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Discussion Starter #1
Southern Calif - I wrote an earlier post regarding this problem. This wall was built in the mid 1960's in a housing tract. A portion of the wall between my next door neighbor and me has raised itself over an inch because of roots from his Tecoma plant. So now we have loose everything. It is a 6 ft wall with 4" cinder block interlocking into 8" pilasters. There is 12' of block between the pilasters. I am guesssng about 72 pieces of block. I am assuming there is no rebar in the 4" block if the wall was able to lift up from the roots. I can see rebar sticking out of the top of the pilasters. I don't even know if I can find 4" blocks the same color as the originals because they are faded.
How hard is it to dismantle a block wall that is already loose in many places in this 12 foot span without breaking the existing block? None of the blocks are cracked yet. I am retired and in no hurry as far as getting the job done fast so I just wanted to know if it can be done,what tools to use. I have to go from top to the problem row about 6 rows down to remove roots. Can the old mortar be removed easy enough off the existing blocks once they are taken down? I was thinking about putting some rebar into the original footing which will require some drilling.
Even if I wanted too I can't even put my dirt and plants back because these roots will just start growing again once they find the moisture from watering. This is all the responsibility of the idiot I call my neighbor but if we bring in a contractor he will put in whatever color wall he can find and I would like to keep it the same. I don't know if I can get that lucky and not break blocks taking them down. Any thoughts?
 

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You may be able to remove the blocks if you do it carefully, as I had said before in the other thread, use a soft faced mallet or a dead-blow hammer using plywood to spread out the energy from the blows.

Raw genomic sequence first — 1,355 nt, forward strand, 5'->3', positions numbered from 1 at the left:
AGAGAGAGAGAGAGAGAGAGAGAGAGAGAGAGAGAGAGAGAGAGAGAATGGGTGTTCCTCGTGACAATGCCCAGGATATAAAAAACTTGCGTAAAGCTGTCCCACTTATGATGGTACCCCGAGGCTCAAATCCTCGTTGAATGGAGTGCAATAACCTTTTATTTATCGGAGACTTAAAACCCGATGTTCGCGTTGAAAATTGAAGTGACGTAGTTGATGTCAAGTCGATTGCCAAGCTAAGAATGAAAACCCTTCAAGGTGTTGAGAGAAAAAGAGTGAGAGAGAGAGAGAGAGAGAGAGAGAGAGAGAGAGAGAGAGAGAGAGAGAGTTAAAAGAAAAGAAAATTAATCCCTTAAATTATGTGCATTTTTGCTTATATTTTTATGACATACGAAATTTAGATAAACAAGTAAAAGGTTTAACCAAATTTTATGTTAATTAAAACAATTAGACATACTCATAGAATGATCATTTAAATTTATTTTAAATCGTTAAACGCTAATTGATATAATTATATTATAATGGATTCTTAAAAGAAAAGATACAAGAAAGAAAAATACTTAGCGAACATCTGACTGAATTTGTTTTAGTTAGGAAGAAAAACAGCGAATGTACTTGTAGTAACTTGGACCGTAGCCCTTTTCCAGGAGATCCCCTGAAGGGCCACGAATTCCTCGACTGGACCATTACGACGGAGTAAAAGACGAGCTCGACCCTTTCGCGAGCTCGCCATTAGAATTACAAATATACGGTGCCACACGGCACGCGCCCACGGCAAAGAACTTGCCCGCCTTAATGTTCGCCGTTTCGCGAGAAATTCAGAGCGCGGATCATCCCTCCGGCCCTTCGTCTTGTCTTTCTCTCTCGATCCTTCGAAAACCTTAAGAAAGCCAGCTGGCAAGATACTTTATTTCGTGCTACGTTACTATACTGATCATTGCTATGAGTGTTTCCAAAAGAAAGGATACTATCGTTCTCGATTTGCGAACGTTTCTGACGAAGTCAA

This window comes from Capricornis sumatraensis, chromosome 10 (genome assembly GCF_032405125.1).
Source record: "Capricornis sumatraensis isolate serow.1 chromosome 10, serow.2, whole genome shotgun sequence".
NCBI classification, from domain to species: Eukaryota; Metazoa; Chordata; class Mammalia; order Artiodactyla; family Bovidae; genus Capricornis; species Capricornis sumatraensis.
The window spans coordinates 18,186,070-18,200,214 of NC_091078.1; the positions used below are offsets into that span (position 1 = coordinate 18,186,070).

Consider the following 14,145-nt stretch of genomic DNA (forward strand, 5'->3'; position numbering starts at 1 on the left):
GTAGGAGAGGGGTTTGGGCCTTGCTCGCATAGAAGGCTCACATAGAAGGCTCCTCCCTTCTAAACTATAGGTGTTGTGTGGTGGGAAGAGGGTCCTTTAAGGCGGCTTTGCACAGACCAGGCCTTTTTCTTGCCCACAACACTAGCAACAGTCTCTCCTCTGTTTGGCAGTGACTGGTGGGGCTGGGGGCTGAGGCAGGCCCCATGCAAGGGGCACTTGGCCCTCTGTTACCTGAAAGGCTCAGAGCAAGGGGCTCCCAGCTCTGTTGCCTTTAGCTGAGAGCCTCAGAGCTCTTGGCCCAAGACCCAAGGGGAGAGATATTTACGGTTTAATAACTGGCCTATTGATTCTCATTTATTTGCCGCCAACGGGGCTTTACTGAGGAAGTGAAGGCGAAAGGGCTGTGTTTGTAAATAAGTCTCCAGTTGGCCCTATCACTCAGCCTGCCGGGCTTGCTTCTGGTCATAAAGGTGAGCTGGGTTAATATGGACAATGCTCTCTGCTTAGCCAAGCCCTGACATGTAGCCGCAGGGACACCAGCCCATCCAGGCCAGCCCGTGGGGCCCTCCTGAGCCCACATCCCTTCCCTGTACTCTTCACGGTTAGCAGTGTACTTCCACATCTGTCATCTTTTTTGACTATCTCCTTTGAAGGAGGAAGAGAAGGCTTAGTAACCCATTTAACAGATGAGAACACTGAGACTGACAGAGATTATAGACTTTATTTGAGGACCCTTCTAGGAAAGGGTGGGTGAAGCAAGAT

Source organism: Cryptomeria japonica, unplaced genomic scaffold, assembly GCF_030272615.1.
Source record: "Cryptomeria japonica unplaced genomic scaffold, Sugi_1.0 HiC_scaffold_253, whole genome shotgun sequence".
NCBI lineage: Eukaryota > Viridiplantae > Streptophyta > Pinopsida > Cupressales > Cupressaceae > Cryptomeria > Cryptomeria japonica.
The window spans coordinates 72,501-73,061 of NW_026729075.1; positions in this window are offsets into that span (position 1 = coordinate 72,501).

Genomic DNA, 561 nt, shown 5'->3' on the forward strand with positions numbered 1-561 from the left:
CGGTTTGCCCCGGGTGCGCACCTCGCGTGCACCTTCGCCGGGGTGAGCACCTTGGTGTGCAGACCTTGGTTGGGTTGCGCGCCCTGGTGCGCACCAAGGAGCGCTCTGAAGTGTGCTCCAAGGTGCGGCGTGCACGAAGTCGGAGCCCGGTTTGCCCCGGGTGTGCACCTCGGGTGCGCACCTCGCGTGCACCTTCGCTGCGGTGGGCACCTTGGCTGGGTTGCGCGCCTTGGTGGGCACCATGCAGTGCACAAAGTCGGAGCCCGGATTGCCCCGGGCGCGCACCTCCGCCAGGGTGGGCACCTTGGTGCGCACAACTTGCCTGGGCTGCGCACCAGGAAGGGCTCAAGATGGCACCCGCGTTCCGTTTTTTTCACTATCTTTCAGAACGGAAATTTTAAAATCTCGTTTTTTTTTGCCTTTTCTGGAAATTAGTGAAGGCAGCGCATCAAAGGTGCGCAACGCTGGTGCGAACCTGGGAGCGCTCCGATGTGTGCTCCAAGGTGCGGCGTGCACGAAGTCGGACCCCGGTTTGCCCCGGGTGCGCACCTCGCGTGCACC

The mortar may or may not chip off easily depending on how they did the mix. You just have to do it.

You will never be able to find new brick in the same faded color as the old but that should not stop the project.

If the roots are lifting the footing of the wall the problem will always exist,

Andy.
 

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Discussion Starter #3
roots lifting wall

Thanks Andy, How wide should the plywood be when hitting with a soft mallet? The width of the cinder block or from vertical mortar joint to vertical mortar joint on each block? There are about 57 blocks (some are half blocks) that need to be removed. The footing is not involved in the problem. It is the between 2nd row and 3rd row above the footing. The roots are between 2 and 3. I thought I would try to keep them in order so if they can be cleaned off someone can just re mortar them after removing roots.I might as well try because something has to go there in its place.I dont think I could put rebar in the existing footing because I don't know if I can reach it being the problem starts at the top of the 2nd row.
 

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Discussion Starter #4
10-9-11 update - I started dismantling wall today

I am having pretty good luck taking the old wall apart and have not broke any of the 20 I took off so far. I have 37 more to go. How clean do the old blocks need to be to remortar? I am chipping off 98%of the mortar so it will be new mortar against a slight film/layer of dried old mortar. That is not a problem when it comes to adhering is it? Or do they need to be cleaner?The vertical joints seem easier to remove old mortar than the horizontal portions. That wall is so loose an earthquake would bring it down. Any input would be great as far as if I am doing it right regarding the cleaning off of the old mortar or anything else. Thanks
 

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Discussion Starter #6
Should I buy premix mortar?

I have 60 - 4" cinder blocks and 10 - 4" half blocks. Do I just buy premix bags of mortar mix for this small amount of work? And also with pilasters at each end of this wall I am rebuilding do I start at either end. One end is where the 4 backyards come together and then the next portion is the wall being built towards the front of the house separating my next door neighbor and myself.
 
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